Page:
One of the largest rock art ensembles in the world threatened by petrochemical industries


Petroglyph No. 16.  Significant flaking is visible around and above this petroglyph of fish, which was not evident in the 1970s. Red arrows show flaking of the rock varnish that was not evident in the image from 1974. Note that the upper right corner of the rock is hidden by shadow in the 1974 image.

In northwestern Australia, the Murujuga Peninsula, so named by the indigenous Jaburara people because of its“protruding hip bone”, is home to one of the largest and oldest art galleries in the world. More than a million rock carvings concentrated in an area of ​​36,857 hectares. This narrow strip of land flowing into the Indian Ocean has also been, since the 1960s, an important center of activity for the mining and petrochemical sectors.

While construction work on a new fertilizer plant began at the end of April, and the oil group Woodside Energy is working on a gas megaproject for the exploitation of two huge offshore fields and the extension of two treatment plants. on the peninsula, archaeologists call for better protection of the multi-millennial site, sacred to the aborigines.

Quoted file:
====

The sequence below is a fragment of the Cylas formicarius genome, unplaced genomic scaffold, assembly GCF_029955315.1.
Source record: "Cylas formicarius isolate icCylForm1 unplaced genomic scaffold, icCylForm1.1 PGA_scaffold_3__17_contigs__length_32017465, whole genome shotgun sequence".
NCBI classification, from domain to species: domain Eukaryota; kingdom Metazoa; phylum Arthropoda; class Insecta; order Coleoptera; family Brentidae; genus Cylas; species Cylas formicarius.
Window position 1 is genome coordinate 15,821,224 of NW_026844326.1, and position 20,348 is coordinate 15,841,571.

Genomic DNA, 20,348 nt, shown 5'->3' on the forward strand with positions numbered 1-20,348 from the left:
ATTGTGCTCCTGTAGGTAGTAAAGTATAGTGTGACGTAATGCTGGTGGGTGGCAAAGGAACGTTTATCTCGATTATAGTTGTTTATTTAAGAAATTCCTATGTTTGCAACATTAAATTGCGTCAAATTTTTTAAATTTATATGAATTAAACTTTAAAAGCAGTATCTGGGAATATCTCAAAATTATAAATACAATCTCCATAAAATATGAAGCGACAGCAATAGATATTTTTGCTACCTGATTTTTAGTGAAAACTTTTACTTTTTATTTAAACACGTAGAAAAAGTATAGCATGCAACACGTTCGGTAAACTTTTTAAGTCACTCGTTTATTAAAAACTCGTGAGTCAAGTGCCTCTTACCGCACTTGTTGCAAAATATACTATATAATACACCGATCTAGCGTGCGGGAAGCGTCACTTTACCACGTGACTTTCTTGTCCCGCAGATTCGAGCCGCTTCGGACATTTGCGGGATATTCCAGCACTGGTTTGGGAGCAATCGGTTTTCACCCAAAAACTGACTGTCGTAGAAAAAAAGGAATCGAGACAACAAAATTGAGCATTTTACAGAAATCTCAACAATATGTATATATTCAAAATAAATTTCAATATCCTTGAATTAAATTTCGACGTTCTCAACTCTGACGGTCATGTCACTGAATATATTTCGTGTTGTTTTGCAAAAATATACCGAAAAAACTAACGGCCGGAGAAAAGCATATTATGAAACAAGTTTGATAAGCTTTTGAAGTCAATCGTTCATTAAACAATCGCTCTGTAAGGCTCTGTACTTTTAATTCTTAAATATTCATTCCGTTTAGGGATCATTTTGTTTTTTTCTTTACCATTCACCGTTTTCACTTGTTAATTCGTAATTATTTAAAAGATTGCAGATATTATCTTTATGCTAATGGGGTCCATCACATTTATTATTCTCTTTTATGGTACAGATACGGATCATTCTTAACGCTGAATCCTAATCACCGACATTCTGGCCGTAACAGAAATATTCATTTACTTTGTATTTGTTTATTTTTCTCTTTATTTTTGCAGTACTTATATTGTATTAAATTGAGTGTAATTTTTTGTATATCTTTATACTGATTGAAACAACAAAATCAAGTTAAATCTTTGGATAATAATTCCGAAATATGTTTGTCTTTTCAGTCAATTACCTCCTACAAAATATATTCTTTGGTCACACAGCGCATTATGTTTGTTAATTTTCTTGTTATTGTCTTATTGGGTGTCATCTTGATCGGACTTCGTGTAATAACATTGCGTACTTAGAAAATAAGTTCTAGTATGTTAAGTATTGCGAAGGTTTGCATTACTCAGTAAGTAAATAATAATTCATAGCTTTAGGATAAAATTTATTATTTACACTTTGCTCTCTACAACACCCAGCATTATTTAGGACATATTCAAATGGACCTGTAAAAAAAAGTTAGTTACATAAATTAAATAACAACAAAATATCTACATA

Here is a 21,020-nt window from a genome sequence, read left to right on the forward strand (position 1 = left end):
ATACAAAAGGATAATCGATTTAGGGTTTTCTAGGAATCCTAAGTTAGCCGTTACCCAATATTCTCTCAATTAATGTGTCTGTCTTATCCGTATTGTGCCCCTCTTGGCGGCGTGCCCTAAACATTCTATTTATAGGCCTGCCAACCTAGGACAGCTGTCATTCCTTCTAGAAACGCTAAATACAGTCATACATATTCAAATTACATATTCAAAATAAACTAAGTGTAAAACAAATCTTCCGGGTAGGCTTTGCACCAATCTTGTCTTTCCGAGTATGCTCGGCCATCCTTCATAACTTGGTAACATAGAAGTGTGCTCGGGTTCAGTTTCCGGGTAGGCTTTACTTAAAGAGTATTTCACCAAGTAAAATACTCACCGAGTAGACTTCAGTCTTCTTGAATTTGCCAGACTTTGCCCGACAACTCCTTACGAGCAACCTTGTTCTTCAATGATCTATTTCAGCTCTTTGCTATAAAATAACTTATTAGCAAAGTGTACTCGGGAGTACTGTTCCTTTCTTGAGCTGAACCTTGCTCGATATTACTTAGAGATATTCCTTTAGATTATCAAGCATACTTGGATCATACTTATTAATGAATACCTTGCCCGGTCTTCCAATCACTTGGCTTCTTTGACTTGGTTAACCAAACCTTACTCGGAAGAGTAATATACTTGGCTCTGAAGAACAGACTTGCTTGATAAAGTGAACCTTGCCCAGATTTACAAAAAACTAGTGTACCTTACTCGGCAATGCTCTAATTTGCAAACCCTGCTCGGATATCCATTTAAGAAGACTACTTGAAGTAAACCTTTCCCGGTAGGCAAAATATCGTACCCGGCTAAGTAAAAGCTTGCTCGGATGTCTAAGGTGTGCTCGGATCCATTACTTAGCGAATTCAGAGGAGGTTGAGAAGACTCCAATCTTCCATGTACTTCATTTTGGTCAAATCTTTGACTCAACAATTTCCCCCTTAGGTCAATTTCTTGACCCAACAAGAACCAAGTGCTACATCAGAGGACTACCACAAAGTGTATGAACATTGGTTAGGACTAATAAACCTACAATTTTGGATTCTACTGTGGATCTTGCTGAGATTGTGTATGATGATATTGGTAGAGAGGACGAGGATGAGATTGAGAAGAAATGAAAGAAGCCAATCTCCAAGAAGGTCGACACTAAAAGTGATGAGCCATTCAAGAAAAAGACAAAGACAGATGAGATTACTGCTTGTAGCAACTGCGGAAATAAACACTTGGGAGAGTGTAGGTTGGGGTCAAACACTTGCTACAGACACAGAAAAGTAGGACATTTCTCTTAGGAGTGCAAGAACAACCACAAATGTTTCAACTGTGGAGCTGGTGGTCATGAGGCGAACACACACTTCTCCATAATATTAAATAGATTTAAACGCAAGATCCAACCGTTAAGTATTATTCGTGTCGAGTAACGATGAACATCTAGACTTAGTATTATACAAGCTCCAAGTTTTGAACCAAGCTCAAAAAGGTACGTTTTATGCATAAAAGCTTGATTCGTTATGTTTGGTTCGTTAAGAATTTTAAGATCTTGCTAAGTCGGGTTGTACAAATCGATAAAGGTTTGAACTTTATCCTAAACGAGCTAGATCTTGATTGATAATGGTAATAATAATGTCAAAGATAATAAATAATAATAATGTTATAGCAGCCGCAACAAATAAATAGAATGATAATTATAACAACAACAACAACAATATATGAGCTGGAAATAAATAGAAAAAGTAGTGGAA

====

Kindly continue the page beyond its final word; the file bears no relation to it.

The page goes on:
“Our research shows that current acid emissions are already damaging the rock surfaces on which the petroglyphs were carved. Building new factories will only accelerate the ongoing damage and rock destruction will happen even faster”, warns Benjamin Smith, professor emeritus of rock art at the University of Western Australia and who published, in November 2022, the study “Monitoring the degradation of rock art. Archival Image Analysis of Murujuga Petroglyphs, Western Australia » .

Millennia of knowledge and stories

For a long time, scientists were mainly concerned about the direct consequences of industrialization on archaeological sites. In Murujuga, construction machinery would have destroyed hundreds of petroglyphs over the decades. For the construction of this new fertilizer factory by Perdaman Chemicals and Fertilizers, a gigantic project worth 3.7 billion euros, the group moved, with the agreement of the authorities, three rock art panels to clear the way before the work begins.

According to the Murujuga Aboriginal Corporation (MAC) committee, which represents the interests of traditional owners, the carvings were not damaged, but the episode was ” very difficult “ for the community. Eliza Kloser, local media reporter Ngaarda, who came to take photos on the morning of the operation, April 28, was intercepted twice by the police. Some feared a Juukan Throat 2.0 »in reference to the blasting of the prehistoric caves of Juukan Gorge, a 46,000-year-old Aboriginal sacred site, in May 2020, by the mining group Rio Tinto.

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